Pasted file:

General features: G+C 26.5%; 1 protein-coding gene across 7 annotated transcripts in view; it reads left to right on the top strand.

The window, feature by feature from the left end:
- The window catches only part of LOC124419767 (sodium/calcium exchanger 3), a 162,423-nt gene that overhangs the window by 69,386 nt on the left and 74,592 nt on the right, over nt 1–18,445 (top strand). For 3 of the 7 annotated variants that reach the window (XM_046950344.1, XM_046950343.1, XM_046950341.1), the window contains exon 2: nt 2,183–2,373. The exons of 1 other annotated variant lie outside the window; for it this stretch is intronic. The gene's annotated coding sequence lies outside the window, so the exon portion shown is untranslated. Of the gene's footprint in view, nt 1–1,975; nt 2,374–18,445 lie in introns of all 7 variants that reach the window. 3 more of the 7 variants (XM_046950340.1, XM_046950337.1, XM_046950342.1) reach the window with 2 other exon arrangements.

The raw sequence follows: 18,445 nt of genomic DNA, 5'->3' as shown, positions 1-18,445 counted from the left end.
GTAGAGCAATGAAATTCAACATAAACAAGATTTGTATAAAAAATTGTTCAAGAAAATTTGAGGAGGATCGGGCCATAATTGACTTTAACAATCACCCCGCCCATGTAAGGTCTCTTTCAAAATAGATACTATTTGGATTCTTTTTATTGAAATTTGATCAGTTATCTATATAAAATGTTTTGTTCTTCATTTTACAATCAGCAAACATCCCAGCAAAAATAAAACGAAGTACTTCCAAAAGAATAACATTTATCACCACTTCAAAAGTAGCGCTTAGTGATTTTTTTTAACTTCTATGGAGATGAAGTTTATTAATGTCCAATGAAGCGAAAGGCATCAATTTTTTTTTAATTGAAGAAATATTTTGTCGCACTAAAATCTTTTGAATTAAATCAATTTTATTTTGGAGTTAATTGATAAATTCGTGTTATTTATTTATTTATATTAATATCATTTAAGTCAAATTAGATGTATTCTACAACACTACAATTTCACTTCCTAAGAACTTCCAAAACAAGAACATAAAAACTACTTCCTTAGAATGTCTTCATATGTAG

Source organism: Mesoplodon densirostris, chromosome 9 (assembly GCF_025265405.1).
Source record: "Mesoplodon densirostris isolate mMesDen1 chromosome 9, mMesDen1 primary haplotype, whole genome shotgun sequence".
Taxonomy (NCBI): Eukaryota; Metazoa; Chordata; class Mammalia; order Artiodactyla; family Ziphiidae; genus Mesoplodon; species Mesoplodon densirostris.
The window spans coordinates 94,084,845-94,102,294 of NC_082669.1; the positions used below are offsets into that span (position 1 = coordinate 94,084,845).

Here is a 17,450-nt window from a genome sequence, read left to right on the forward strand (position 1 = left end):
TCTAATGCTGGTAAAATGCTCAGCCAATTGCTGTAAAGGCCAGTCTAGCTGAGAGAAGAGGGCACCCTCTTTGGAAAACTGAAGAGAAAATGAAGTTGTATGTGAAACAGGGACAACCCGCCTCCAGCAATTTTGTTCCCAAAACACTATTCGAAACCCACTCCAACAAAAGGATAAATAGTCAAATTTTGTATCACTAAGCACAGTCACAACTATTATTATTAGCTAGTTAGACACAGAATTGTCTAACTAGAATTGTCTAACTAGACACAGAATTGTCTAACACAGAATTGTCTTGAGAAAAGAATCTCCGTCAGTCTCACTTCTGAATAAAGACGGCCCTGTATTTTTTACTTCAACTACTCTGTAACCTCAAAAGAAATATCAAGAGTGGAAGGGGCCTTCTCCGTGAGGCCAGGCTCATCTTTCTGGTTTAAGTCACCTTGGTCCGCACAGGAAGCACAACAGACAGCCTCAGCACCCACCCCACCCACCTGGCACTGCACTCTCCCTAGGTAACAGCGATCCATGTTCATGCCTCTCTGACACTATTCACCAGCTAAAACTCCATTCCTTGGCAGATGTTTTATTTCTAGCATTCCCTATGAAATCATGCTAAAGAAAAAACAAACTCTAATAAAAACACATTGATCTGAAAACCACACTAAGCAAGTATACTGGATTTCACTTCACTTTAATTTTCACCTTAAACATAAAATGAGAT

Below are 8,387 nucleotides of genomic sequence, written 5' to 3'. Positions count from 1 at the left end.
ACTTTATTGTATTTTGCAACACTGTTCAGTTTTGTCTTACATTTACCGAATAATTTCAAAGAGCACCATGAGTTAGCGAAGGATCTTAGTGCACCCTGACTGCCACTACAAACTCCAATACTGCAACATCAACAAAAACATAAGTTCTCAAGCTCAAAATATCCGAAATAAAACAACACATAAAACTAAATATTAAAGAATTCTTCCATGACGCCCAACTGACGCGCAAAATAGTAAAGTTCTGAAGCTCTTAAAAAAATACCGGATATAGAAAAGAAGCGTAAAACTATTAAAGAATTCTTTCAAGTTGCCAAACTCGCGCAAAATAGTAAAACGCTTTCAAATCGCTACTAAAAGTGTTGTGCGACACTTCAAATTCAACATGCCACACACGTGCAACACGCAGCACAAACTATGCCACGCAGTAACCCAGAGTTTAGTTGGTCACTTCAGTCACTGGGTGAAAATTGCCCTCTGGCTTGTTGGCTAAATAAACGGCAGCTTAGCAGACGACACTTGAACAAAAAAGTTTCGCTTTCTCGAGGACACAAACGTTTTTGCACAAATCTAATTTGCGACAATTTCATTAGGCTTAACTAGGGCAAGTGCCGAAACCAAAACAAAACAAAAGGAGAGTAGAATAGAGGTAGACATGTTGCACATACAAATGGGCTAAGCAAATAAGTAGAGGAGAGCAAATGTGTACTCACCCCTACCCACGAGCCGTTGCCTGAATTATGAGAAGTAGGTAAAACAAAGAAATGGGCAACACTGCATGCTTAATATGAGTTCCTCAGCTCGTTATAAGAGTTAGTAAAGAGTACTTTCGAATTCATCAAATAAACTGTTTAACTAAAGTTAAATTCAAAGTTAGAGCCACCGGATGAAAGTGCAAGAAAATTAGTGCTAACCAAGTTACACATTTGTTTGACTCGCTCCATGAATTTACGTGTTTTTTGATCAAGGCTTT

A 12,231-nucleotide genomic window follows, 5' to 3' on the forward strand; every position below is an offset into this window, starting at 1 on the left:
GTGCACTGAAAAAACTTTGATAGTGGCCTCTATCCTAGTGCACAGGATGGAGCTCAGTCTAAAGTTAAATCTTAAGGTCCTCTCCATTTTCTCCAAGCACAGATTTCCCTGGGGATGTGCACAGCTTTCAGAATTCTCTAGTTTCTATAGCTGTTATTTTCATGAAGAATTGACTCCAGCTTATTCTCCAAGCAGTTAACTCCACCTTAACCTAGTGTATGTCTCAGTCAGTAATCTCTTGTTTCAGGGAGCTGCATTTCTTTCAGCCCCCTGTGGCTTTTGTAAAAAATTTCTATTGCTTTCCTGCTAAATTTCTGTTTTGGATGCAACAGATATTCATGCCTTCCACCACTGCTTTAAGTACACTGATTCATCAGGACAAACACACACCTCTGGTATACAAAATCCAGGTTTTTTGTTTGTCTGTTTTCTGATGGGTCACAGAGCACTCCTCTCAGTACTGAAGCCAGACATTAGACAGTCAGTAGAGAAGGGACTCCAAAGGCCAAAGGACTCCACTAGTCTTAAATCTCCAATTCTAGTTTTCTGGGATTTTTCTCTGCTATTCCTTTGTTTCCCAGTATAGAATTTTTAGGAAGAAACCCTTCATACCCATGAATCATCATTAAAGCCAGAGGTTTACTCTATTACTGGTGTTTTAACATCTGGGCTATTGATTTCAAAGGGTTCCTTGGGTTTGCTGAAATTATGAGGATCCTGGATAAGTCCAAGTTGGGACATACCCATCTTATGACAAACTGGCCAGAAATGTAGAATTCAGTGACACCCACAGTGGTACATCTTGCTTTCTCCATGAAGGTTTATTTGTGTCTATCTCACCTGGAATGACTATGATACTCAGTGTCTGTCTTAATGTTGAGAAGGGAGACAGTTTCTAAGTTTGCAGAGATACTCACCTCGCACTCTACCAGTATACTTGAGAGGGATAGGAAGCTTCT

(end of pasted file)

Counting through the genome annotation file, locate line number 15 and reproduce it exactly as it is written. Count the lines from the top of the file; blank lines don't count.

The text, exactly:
GTGCACTGAAAAAACTTTGATAGTGGCCTCTATCCTAGTGCACAGGATGGAGCTCAGTCTAAAGTTAAATCTTAAGGTCCTCTCCATTTTCTCCAAGCACAGATTTCCCTGGGGATGTGCACAGCTTTCAGAATTCTCTAGTTTCTATAGCTGTTATTTTCATGAAGAATTGACTCCAGCTTATTCTCCAAGCAGTTAACTCCACCTTAACCTAGTGTATGTCTCAGTCAGTAATCTCTTGTTTCAGGGAGCTGCATTTCTTTCAGCCCCCTGTGGCTTTTGTAAAAAATTTCTATTGCTTTCCTGCTAAATTTCTGTTTTGGATGCAACAGATATTCATGCCTTCCACCACTGCTTTAAGTACACTGATTCATCAGGACAAACACACACCTCTGGTATACAAAATCCAGGTTTTTTGTTTGTCTGTTTTCTGATGGGTCACAGAGCACTCCTCTCAGTACTGAAGCCAGACATTAGACAGTCAGTAGAGAAGGGACTCCAAAGGCCAAAGGACTCCACTAGTCTTAAATCTCCAATTCTAGTTTTCTGGGATTTTTCTCTGCTATTCCTTTGTTTCCCAGTATAGAATTTTTAGGAAGAAACCCTTCATACCCATGAATCATCATTAAAGCCAGAGGTTTACTCTATTACTGGTGTTTTAACATCTGGGCTATTGATTTCAAAGGGTTCCTTGGGTTTGCTGAAATTATGAGGATCCTGGATAAGTCCAAGTTGGGACATACCCATCTTATGACAAACTGGCCAGAAATGTAGAATTCAGTGACACCCACAGTGGTACATCTTGCTTTCTCCATGAAGGTTTATTTGTGTCTATCTCACCTGGAATGACTATGATACTCAGTGTCTGTCTTAATGTTGAGAAGGGAGACAGTTTCTAAGTTTGCAGAGATACTCACCTCGCACTCTACCAGTATACTTGAGAGGGATAGGAAGCTTCT